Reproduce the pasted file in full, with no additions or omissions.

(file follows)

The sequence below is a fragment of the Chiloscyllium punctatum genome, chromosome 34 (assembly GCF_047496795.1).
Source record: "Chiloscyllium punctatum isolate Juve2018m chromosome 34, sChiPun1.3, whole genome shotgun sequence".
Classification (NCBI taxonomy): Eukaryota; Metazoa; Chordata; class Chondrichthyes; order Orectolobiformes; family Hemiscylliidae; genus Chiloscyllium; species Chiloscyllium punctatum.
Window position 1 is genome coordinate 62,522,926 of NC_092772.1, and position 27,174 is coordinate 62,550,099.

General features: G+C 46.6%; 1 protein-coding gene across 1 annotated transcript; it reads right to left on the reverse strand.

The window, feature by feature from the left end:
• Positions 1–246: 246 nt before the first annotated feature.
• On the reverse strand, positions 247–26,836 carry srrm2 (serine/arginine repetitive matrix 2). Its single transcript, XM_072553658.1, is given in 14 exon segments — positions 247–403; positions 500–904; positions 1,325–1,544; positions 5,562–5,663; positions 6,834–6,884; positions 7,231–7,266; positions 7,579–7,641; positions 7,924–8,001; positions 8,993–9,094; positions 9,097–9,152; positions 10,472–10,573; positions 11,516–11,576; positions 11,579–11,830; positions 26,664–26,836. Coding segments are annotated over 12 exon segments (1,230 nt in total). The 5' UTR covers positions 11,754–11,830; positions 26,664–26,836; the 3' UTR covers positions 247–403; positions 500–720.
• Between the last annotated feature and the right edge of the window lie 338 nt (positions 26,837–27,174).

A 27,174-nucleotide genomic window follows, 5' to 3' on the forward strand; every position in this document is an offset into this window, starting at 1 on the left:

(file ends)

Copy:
The sequence below is a fragment of the Chiloscyllium punctatum genome, chromosome 34 (assembly GCF_047496795.1).
Source record: "Chiloscyllium punctatum isolate Juve2018m chromosome 34, sChiPun1.3, whole genome shotgun sequence".
Classification (NCBI taxonomy): Eukaryota; Metazoa; Chordata; class Chondrichthyes; order Orectolobiformes; family Hemiscylliidae; genus Chiloscyllium; species Chiloscyllium punctatum.
Window position 1 is genome coordinate 62,522,926 of NC_092772.1, and position 27,174 is coordinate 62,550,099.

General features: G+C 46.6%; 1 protein-coding gene across 1 annotated transcript; it reads right to left on the reverse strand.

The window, feature by feature from the left end:
• Positions 1–246: 246 nt before the first annotated feature.
• On the reverse strand, positions 247–26,836 carry srrm2 (serine/arginine repetitive matrix 2). Its single transcript, XM_072553658.1, is given in 14 exon segments — positions 247–403; positions 500–904; positions 1,325–1,544; positions 5,562–5,663; positions 6,834–6,884; positions 7,231–7,266; positions 7,579–7,641; positions 7,924–8,001; positions 8,993–9,094; positions 9,097–9,152; positions 10,472–10,573; positions 11,516–11,576; positions 11,579–11,830; positions 26,664–26,836. Coding segments are annotated over 12 exon segments (1,230 nt in total). The 5' UTR covers positions 11,754–11,830; positions 26,664–26,836; the 3' UTR covers positions 247–403; positions 500–720.
• Between the last annotated feature and the right edge of the window lie 338 nt (positions 26,837–27,174).

A 27,174-nucleotide genomic window follows, 5' to 3' on the forward strand; every position in this document is an offset into this window, starting at 1 on the left: